History of Cattle Egrets in Pennsylvania

Drew WeberAnalysis, distribution, Ranges and DistributionsLeave a Comment

After four Cattle Egrets showed up nearby I became interested in the background story of Cattle Egrets in Pennsylvania. I remember seeing small flocks of Cattle Egrets when I was younger but they have been much harder to come by since I have been birding more seriously.

Cattle Egrets were first reported in the U.S. in the  1940’s and it wasn’t until May 13, 1956 that the first Cattle Egret was reported in Pennsylvania, at Tinicum. They rapidly spread across southeastern PA and by the 1960’s had been observed in all the geographic regions of PA, including the Lake Erie shore.

It is not quite clear when Cattle Egrets first bred in Pennsylvania but the first documented breeding was on Rookery Island in the Susquehanna River when a census in 1975 found 772 Cattle Egret nests. This was the only area that Cattle Egrets bred in the state. Apparently the flight of Cattle Egrets returning to their roost in the evening was quite spectacular. In the Atlas of Breeding Birds of Pennsylvania, Bob Schutsky described it as, “one of Pennsylvania’s great avian spectacles, rival to the passage of birds of prey along the Kittatinny Ridge or the massing of gulls at Presque Isle.”

The Lancaster County Bird Club conducted an annual Cattle Egret Count in the 70’s and 80’s. The colony reached a peak of more than 7,500 egrets in 1981 and then by 1987-88 their numbers had drastically declined. In 1988, Cattle Egrets built nests on Rookery Island but abandoned them before the Cattle Egret Count when only 23 birds were counted. None nested in 1989. Rookery Island was also deserted at this same time by the other colonial nesters that the Cattle Egret had shared the island with- Black-crowned Night-Herons, Great Egrets and Snowy Egrets.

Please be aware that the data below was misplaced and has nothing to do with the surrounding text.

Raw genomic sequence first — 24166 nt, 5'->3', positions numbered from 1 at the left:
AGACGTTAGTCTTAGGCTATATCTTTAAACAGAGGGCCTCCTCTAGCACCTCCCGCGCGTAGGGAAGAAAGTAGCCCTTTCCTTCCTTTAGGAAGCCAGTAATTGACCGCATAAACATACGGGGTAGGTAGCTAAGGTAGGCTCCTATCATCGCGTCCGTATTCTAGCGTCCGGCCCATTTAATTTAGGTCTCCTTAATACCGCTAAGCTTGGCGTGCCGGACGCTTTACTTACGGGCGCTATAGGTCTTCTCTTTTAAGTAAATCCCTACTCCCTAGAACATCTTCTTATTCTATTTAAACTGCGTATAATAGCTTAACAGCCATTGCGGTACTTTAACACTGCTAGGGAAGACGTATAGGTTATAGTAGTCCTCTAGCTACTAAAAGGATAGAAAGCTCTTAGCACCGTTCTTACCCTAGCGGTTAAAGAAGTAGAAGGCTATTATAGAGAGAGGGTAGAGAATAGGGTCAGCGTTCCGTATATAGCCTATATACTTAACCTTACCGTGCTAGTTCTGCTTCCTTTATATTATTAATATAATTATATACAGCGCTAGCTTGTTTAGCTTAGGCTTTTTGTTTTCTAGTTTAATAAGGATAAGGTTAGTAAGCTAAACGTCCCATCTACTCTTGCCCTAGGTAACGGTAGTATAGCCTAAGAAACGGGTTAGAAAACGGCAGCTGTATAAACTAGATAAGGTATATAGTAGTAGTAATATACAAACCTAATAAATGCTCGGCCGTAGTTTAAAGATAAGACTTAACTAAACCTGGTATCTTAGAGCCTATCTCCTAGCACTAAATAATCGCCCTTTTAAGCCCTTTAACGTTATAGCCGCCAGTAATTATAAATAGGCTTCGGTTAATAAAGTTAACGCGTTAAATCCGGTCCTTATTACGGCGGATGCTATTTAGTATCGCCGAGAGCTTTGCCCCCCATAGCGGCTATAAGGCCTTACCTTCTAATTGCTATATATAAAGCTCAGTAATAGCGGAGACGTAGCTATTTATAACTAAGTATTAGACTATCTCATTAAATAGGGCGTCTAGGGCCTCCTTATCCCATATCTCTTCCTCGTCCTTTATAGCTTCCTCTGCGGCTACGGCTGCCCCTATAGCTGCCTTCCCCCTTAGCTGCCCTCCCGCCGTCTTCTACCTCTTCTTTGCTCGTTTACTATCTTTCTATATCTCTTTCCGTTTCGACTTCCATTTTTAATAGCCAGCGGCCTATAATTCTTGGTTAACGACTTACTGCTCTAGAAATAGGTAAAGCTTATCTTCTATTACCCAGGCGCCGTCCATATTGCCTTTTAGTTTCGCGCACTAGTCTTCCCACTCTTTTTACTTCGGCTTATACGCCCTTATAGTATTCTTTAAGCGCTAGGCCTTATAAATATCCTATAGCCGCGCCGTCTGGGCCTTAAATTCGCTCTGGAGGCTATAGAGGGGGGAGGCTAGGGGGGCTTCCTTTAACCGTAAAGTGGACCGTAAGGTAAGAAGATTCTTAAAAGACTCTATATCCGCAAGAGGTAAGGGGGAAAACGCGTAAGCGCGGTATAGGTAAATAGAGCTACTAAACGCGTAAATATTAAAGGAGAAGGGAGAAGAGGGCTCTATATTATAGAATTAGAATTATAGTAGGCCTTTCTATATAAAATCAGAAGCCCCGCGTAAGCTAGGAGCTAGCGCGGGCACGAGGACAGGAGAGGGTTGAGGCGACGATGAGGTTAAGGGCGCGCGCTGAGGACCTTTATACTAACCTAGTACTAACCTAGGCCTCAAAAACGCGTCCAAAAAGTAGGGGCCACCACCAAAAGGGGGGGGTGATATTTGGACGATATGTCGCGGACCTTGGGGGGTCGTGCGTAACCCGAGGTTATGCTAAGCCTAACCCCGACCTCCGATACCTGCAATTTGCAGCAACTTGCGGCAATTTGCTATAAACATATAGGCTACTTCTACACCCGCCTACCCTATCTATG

Cattle Egrets are now considered uncommon to rare visitors and irregular summer visitors in southeastern PA. They are irregular to casual visitors elsewhere in the state. Generally they show up in late April-early May or during the post-breeding dispersal period in mid-July thru September. An interesting late bird was found in State College on December 11, 1979.

Sources
McWilliams, Gerald M. and Daniel W. Brauning. The Birds of Pennsylvania. Cornell University Press. 2000.

Schutsky, Robert M. Cattle Egret in Daniel W Brauning (Ed.) Atlas of Breeding Birds in Pennsylvania.

Schutsky, Robert M. 1976. Glossy Ibis, Cattle Egret and Snowy Egret: three new Pennsylvania breeding birds. Cassinia 56: 3-5. http://www.dvoc.org/CassiniaOnLine/Cassinia56/C56_3_5.pdf